Globalist Analysis

Thailand and the World Financial Crisis

How will civil unrest further damage Thailand’s economic position?

The Bank of Thailand seal.

Takeaways


  • Unlike a decade ago, the Thai rural sector presently has much less ability to absorb back laid-off workers from factories.
  • Although the government has asserted the idea of introducing property and inheritance tax as part of the country's tax reform, it remains to be seen whether it is a genuine endeavor.
  • The government continues to finance price support schemes to reduce the pressure on the agriculture sector. Still, the money stays in farmers' hands for only a very short period of time.
  • The government has admitted that, if nothing is done — or if the government stimulus measures fail to deliver — GDP could plummet by 9% and the total unemployment level could almost quadruple.
  • Policy makers went into a state of shock when it was revealed that the total export plunged by 26.4% in January 2009.

During the last months of 2008, the Thai authorities' response to the global financial meltdown was sluggish, with no clear direction. This is largely due to the on-going domestic political turmoil.

In Thailand's case, the run-up to the global economic crisis was further complicated by the effect of the airports shut-down, which caused severe panic among the public and the business community — particularly the tourism industry.

The number of tourists fell by 21% on the year-on-year record. Also, up until the end of March, the demonstrations in the streets became more subdued when compared to what the previous government had to confront.

It is vital to note that the crisis which Thailand is now facing has not derived from financial mismanagement or unsound monetary or fiscal policies. It is essentially a result of its economic structure and long-term development strategy, which have been increasingly reliant on exportation and foreign investment as the engine of growth.

Export accounts for 70% of the national income. Total foreign investment in 2006 was $1.4 trillion while the GDP was $2.5 trillion in the same year.

Since November 2008, the year-on-year export level has been in decline for the last four months.

Even with the sharp increase in the export of gold, jewelry and ornaments due to high prices, policy makers went into a state of shock when it was revealed that the total export plunged by 26.4% in January 2009. External demand for electronics, auto parts, electrical appliances, agricultural and agro-industrial products has dried up.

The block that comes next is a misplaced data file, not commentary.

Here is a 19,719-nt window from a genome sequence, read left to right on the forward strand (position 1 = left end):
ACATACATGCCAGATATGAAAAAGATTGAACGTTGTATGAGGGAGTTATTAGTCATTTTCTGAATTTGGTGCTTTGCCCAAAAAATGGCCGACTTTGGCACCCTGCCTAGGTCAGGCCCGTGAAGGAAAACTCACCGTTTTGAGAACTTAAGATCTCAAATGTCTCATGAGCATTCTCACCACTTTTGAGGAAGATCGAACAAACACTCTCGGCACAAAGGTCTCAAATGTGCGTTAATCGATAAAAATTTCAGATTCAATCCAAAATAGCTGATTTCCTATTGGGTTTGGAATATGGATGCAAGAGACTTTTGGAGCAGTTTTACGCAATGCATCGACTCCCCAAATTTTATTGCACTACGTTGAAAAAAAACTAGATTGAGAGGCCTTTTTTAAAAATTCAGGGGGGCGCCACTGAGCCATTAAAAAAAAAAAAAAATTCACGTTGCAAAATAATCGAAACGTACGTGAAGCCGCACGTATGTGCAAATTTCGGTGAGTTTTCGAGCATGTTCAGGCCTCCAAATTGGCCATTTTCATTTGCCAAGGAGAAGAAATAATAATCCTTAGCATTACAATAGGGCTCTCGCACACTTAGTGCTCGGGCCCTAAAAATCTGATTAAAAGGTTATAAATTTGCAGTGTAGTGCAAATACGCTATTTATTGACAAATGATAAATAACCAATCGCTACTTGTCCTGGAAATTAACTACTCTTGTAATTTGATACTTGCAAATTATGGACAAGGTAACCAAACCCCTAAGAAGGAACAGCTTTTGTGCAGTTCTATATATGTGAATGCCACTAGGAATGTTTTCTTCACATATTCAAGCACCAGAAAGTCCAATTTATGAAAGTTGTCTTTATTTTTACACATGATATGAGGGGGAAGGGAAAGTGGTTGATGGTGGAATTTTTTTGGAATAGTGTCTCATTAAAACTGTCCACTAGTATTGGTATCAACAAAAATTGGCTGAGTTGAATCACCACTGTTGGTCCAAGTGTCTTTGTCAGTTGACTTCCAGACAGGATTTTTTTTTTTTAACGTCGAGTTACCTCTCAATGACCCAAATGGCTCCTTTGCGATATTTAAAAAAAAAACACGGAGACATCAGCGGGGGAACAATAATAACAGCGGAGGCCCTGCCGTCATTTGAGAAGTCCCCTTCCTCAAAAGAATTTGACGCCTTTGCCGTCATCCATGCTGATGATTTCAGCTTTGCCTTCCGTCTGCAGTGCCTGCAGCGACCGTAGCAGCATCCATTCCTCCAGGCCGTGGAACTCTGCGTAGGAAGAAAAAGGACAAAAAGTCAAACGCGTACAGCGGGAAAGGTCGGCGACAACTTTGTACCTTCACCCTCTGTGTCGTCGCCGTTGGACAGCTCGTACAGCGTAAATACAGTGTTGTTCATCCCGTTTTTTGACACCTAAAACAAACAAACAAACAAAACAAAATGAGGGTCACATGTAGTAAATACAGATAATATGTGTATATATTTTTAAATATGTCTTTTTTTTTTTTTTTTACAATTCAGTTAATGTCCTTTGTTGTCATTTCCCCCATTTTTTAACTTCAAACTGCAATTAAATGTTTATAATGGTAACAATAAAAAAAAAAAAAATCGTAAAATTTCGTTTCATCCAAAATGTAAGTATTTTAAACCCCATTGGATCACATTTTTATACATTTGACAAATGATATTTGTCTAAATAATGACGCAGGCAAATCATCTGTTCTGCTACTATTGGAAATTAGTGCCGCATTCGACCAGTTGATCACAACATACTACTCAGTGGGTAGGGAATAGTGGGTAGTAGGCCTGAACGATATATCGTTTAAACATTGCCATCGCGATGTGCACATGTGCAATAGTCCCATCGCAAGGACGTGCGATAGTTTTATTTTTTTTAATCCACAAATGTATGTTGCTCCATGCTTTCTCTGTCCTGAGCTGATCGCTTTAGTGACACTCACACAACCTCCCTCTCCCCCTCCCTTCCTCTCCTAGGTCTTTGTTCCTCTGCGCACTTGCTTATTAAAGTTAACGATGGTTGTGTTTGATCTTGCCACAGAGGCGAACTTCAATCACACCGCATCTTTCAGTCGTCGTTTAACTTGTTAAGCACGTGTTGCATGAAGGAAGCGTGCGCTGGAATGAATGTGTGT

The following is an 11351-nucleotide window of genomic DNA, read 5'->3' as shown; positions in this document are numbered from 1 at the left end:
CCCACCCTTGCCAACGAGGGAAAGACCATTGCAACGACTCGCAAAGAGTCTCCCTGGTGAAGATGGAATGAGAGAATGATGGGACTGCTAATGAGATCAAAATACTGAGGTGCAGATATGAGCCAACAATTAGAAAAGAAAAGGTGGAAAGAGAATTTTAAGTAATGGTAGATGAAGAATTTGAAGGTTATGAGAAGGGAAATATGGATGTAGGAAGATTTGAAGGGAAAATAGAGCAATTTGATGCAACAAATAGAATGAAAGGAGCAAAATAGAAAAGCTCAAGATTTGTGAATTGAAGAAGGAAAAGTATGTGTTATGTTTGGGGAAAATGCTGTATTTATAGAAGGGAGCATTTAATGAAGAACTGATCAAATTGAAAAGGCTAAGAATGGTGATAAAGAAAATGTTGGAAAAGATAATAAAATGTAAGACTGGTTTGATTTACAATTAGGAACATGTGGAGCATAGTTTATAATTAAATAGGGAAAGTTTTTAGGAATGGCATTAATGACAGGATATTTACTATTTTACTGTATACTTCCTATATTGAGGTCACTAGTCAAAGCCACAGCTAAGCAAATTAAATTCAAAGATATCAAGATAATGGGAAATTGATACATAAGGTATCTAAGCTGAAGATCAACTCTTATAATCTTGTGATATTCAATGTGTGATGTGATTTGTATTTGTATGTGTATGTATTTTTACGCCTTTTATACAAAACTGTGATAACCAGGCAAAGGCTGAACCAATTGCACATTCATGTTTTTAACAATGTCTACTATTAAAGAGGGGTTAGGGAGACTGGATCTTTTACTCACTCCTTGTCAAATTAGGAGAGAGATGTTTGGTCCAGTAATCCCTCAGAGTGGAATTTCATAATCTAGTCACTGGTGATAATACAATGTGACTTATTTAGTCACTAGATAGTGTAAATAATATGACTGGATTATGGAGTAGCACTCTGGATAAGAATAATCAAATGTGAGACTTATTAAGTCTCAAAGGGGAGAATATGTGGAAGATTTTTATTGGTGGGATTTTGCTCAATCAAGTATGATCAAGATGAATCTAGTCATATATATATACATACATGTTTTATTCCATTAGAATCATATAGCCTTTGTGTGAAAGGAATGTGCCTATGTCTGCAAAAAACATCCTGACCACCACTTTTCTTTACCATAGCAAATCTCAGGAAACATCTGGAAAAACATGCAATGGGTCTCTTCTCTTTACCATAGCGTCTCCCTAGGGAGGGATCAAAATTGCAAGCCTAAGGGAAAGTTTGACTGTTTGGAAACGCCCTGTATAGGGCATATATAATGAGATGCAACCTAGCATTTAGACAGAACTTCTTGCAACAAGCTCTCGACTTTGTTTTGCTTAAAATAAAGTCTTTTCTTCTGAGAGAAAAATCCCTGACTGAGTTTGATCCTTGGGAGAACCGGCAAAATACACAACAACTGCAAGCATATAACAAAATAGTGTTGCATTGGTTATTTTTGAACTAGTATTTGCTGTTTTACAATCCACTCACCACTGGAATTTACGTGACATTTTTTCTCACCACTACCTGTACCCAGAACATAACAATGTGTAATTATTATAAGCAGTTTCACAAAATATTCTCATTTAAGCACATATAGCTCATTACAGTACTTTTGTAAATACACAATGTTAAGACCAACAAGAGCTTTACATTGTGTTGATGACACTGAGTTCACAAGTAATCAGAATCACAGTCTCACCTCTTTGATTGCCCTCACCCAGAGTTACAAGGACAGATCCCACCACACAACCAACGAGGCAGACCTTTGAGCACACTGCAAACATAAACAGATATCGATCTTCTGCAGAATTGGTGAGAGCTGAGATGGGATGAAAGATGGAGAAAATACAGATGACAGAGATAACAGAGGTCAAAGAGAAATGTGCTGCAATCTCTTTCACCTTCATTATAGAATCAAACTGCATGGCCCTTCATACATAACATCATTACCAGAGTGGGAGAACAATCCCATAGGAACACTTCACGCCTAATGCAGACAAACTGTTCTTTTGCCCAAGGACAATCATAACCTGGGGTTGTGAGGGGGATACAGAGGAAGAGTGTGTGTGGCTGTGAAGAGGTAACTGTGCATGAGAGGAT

At the same time, imports also plummeted by 40.3% in February, the sharpest drop in 11 years. This was not only because of the 20% contraction in consumption. The decline also happened in all categories of imports, especially energy (54.78%), capital goods, (23.8%), and raw materials (45.3%). These figures confirmed that the Thai economy is facing diminishing production and economic activities in general.

With the 26.4% reduction of exports Thailand is facing, the GDP would decrease by at least 5%.Considering that each 1% drop in GDP costs 200,000 jobs, Thailand will see it workforce become unemployed by a million within this year. This is unemployment due solely to primary export reduction.

The government has already admitted that, if nothing is done — or if the government stimulus measures fail to deliver — GDP could plummet by 9% and the total unemployment level could almost quadruple, reaching nearly 2 million, from 510,000 at the end of 2008.

This level of lay-off has not been seen since the Asian financial crisis of the late 1990s. Unfortunately, unlike a decade ago, the Thai rural sector presently has much less ability to absorb back laid-off workers from factories. Moreover, the price of agricultural produces has collapsed by around 21% compared to the previous years.

Rural households have also accumulated larger amounts of debt due mainly to the rising costs of inputs. The government continues to finance price support schemes to reduce the pressure on the agriculture sector. Still, since the money stays in farmers’ hands for only a very short period of time before being transferred to landlords, chemical companies and local money lenders.

Without addressing structural problems in the sector, such schemes will hardly lead to an improvement in the quality of life of small rural producers.